The first serious trial on the WindSled takes place in the beginning of August year 2000, on a journey of 600 km (372.82 mi) in Greenland, leaving Narsarssuaq and ending up in Kangerlussuaq.
The expedition, sponsored by “At the Edge of the Impossible” TV Program, will last ten days and incorporates two additional teams in other vehicles, at that given moment denominated “polar catamarans”.
The four members of the expedition (Ramón Larramendi, Juan Manuel Naranjo, Juanito Oyarzábal and Juan Vallejo) and all equipment are transferred by helicopter to the Inlandsis glacier at 2800 m (9186.35 ft) in altitude. Each “catamaran” weighs about 450 kg (992 lb) and measures about 450 cm (177.17 in) long by 2 m (6.56 ft) wide. On the first day, the expeditionary managed to navigate up to 30 km (18.64 mi) / h, but then kites breakage problems arose and the ropes used to handle them became real tangles. Two catamarans are separated taking hours to find as they were in the midst of a blizzard that placed them on standby for three days. Thus, they decide to progress all in one catamaran to prevent further separations.
Although continuously having to stop to sew kites or untangle the ropes, a strong south-north wind allows them to complete distances of 60, 70 and up to 90 km (55.92 mi) a day on very flat land with no major cracks or obstacles. The last day they cover 160 km (99.41 mi) within a ten hour navigation period, a real flight showing its capabilities, but also making the expeditionary aware of the dangers concerning speed.
The journey reveals some problems that had not been detected in Canada nor the Pyrenees. That is, to improve the quality of kites to avoid rips, to maintain a pilot position that avoids back injury given the force of the wind, to use the same tent that goes on the sled to sleep and that both the catamaran and its controls should be larger, among other minor issues. Therefore, it was decided to cancel the journey for that same fall, to Antarctica which hovered in the heads of Larramendi and the team from “At the Edge of the Impossible” TV program. It was imperative to develop a better technique.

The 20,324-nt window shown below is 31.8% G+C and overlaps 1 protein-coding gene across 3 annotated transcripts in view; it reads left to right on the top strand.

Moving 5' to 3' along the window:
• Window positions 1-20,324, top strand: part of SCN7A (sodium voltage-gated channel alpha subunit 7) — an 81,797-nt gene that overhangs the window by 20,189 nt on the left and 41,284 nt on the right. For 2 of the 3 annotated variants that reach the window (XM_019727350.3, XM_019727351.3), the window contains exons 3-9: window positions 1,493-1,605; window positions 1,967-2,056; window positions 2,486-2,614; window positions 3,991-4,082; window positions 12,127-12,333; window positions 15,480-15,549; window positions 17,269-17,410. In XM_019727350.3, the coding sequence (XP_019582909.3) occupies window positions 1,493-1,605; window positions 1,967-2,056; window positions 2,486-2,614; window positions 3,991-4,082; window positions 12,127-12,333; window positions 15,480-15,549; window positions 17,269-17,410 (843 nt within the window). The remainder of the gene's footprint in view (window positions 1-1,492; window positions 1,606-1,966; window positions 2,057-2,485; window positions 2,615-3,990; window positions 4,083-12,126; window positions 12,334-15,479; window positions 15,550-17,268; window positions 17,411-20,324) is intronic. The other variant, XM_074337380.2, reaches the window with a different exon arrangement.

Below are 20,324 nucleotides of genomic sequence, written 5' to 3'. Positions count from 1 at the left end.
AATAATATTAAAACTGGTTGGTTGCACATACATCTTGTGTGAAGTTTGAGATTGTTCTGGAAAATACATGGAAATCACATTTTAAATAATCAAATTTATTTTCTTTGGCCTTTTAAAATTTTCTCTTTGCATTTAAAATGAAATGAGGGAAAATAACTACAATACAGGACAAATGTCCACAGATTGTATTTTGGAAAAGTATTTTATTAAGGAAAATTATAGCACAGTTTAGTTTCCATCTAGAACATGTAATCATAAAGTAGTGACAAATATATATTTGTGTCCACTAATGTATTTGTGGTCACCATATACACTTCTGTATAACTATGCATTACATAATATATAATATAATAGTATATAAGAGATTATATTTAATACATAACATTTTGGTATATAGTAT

Finally, the four explorers, ten days after departure, are picked up by a helicopter in Kangerlussuaq on the west coast of Greenland.
In short, the expedition has traveled 600 km (372.82 mi) in thirty two hours of effective travel, an average of 20 km (12.42 mi) / hour which represented a revolution in polar travel throughout the world: a distance covered of 92 km (57.16 mi) in three hours. It has also shown that while one of the crew handles kites, the other can relax in the tent placed at the back of the catamaran or WindSled. This facilitates taking turns piloting the vehicle when having to progress long stages because the wind is blowing in the right direction.
The first WindSled tests were performed at Lake Bouillouses in the French – Catalonian Pyrenees near Puigcerdá. This peninsular enclave is the only flat, frozen place in winter and windy enough to slide on a vehicle like this. It was chosen by Ramón Larramendi, during the winter of the year 1999, as the framework of an idea that had long been in his head: a sled with a kite that can be moved without fuel, powered only by wind energy.
In January 1999, the first two prototypes were already prepared according to the design of the explorer Javier Puerta, and ready to perform the first trials. It is at this lake where the polar explorer learns to handle the sled so that the wind force is transmitted to the vehicle and not to the driver. From the beginning of the tests, the WindSled manages to cover miles within minutes.
TRIP TO CANADA
After several trips in northern Spain to improve the handling, and given the small size of Lake Bouillouses, Larramendi decides to take another step in the project and schedules a test in a first expedition to Canada, the “Great Slave Lake”, as a preliminary step to what he envisaged to achieve that same year in Greenland. Accompanied by Juan Manuel Naranjo and Juan Manuel Sotillos, the team arrives with two prototypes: one with a “hull” made out of fiber and another one with a design based on a traditional Inuit sled.
For several days, the team found that with a traditional Inuit sled based prototype chances of success are much greater. It is more flexible and adapts easily to the irregularities that exist in the ice. With the line of kites placed on one side, rather than in front, the expeditionary verifies that it is possible to navigate at 90º to the wind, which expands the possibilities of progressing even if the wind is not always favorable as occurs with sail boats and vessels.
This trip was crucial for The WindSled Project to further continue its development.